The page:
type, type, type

I began to write a post about my main reason for visiting European museums, but then realized that in order to do so, I should first explain what a type specimen is.  The main goal of my visit was to view, record, and even borrow some type specimens – but what exactly IS a type?  The type is generally a specimen that acts as the name holder for a certain species.  Okay……what the heck does that mean?

Let’s say that I want you to look at a small, brown beetle and tell me if it is actually the species Elonus basalis (one of my favorite beetles).  How would you know?  You could find and read the original description, you could find pictures that people have taken of that species, you could ask for someone’s help that may know what that species looks like.  But to truly understand what is meant by the name Elonus basalis, you should look at the type.  The type is the specimen that the original author was looking at when he or she described the species – it literally defines what that name refers to.

For my research, it is absolutely necessary to do this since very few researchers have looked at the particular beetle family that I’m interested in and since the original descriptions are not entirely explanatory.  Sometimes they are only a few words and there are no pictures.

Feel free to stop reading here if you are already bored.  But if this kind of thing interests you, then you are a dork like me and I invite you to read on.

There are actually two different categories of types – primary and secondary.  Primary types are the name holders and they come with a few different names:

Holotype: The one specimen that is the type that was referred to in the original description by the author.  Many old publications did not designate a specific specimen as the holotype, but if only one specimen was seen by the author, then that is the holotype.  This is known as holotype by monotypy.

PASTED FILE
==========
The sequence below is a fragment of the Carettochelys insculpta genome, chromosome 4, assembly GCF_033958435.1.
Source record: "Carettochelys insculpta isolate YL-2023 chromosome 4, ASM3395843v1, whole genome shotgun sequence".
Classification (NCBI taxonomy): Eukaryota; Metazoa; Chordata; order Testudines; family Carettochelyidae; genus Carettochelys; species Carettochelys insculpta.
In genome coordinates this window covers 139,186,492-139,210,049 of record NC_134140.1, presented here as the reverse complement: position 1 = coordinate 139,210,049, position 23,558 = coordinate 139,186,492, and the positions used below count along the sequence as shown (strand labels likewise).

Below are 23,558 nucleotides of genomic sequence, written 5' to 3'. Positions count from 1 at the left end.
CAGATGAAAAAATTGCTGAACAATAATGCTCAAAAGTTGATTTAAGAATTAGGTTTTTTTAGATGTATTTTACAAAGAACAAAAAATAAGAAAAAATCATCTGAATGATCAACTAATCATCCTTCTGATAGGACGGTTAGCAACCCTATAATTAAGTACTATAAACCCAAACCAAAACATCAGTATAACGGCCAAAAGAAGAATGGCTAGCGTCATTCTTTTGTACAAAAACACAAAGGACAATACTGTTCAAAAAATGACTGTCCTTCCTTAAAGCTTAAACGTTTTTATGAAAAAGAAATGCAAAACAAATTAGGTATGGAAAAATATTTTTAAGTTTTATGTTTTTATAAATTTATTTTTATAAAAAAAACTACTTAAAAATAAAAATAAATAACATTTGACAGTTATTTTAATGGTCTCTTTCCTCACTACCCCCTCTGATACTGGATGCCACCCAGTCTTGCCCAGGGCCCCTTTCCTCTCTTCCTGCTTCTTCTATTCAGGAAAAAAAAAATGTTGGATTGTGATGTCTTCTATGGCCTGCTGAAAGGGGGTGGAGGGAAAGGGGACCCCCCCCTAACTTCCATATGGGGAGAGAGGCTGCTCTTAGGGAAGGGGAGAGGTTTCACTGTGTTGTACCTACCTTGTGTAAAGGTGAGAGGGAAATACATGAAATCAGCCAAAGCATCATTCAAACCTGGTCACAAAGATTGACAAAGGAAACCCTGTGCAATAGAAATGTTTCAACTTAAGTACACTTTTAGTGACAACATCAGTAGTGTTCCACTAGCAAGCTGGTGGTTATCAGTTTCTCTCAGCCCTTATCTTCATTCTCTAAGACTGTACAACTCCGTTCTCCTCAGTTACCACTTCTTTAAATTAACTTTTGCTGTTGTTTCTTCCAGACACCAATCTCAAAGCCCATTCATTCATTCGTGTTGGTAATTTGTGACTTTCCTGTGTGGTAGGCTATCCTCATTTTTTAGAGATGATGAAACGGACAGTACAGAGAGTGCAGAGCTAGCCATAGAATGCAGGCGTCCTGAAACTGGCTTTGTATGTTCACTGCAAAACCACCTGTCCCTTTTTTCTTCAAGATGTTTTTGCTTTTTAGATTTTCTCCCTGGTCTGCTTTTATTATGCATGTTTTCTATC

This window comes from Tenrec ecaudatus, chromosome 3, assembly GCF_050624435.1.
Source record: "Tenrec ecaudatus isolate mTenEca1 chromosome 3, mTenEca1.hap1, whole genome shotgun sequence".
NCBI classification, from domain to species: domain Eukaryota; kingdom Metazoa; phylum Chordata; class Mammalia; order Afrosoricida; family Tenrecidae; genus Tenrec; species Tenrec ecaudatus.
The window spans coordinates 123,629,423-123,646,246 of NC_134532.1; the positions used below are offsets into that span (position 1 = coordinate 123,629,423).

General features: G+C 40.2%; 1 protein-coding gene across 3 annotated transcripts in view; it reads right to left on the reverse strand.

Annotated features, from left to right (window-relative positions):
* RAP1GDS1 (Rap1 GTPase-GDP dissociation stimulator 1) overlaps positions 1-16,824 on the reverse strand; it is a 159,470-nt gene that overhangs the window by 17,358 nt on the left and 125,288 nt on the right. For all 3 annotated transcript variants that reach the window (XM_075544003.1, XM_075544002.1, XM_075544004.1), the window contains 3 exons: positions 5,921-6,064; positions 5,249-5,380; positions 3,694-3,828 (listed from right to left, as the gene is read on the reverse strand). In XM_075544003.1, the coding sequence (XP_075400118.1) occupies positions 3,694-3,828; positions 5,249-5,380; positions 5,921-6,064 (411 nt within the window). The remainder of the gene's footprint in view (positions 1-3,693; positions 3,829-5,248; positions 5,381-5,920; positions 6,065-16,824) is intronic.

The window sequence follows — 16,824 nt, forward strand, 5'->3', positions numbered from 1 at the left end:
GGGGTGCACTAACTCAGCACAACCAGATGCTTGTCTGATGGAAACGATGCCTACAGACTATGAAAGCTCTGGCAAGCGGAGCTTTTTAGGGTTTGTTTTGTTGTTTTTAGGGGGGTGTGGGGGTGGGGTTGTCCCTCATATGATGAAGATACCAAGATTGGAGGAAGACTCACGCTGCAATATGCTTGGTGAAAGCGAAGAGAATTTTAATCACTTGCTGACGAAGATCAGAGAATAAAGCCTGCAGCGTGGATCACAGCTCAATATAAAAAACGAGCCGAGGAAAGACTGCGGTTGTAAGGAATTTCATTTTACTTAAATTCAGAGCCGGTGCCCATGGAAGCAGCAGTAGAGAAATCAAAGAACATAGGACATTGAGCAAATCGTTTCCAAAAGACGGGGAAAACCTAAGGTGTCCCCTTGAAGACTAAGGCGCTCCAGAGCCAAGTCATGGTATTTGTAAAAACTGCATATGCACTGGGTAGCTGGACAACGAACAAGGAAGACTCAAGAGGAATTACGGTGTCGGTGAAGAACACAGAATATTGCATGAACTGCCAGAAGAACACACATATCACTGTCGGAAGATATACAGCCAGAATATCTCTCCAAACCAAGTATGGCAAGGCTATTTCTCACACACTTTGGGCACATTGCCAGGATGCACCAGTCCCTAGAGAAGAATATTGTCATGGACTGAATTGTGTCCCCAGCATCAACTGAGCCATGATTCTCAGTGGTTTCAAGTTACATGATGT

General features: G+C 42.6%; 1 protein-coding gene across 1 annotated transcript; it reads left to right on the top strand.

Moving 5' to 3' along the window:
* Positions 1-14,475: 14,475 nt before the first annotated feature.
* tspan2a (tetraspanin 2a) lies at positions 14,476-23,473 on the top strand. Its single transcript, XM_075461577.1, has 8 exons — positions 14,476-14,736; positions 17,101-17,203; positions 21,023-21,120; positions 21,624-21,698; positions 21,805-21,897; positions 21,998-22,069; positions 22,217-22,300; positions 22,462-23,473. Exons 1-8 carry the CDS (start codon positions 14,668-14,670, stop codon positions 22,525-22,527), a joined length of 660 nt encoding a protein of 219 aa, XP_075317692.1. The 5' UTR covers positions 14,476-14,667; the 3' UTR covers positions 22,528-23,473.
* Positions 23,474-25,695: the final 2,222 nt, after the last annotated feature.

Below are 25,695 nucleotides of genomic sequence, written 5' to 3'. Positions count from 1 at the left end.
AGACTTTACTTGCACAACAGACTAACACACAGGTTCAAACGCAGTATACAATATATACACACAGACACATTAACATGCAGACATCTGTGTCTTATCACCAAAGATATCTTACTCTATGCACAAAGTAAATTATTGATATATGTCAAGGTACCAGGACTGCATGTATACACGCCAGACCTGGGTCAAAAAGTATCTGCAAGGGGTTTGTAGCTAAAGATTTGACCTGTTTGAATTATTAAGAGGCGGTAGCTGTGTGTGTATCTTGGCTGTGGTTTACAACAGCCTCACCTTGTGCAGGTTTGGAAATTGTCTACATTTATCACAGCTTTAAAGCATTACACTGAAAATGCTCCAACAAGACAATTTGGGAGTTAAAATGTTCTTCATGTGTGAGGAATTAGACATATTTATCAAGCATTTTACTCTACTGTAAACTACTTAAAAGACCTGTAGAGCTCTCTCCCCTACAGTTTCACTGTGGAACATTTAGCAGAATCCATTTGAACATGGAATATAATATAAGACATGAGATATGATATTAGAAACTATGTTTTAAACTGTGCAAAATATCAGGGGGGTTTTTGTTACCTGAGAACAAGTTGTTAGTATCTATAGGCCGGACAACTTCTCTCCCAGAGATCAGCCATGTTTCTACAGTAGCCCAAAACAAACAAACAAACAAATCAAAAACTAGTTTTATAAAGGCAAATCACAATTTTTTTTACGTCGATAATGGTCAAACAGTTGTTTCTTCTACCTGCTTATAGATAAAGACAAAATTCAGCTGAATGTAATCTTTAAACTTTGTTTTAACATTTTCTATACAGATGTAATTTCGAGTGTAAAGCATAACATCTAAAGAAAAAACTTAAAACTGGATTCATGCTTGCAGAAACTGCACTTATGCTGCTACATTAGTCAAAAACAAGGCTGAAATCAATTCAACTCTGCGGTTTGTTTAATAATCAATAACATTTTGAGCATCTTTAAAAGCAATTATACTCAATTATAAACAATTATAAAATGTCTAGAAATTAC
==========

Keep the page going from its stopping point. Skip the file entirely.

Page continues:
Lectotype: The specimen that is the name holder – designated after the publication in which the species was described, usually by a separate author.  Lectotype designation now must be justified by the author so you can’t just go to a museum as I did and start turning specimens into lectotypes for seemingly no good reason.

Syntype:  A series of specimens that were viewed by the author when the species was described.  Often referred to as the syntype series, these specimens are often as close to a single type specimen as one can get.  In older publications many authors were not explicit regarding the numbers of specimens that they examined and designating a lectotype may range from difficult to impossible.

I won’t go into secondary types, but if you’d like to read all about them and more than you probably want to know about types, you can visit the code of zoological nomenclature.  Isn’t this fun?

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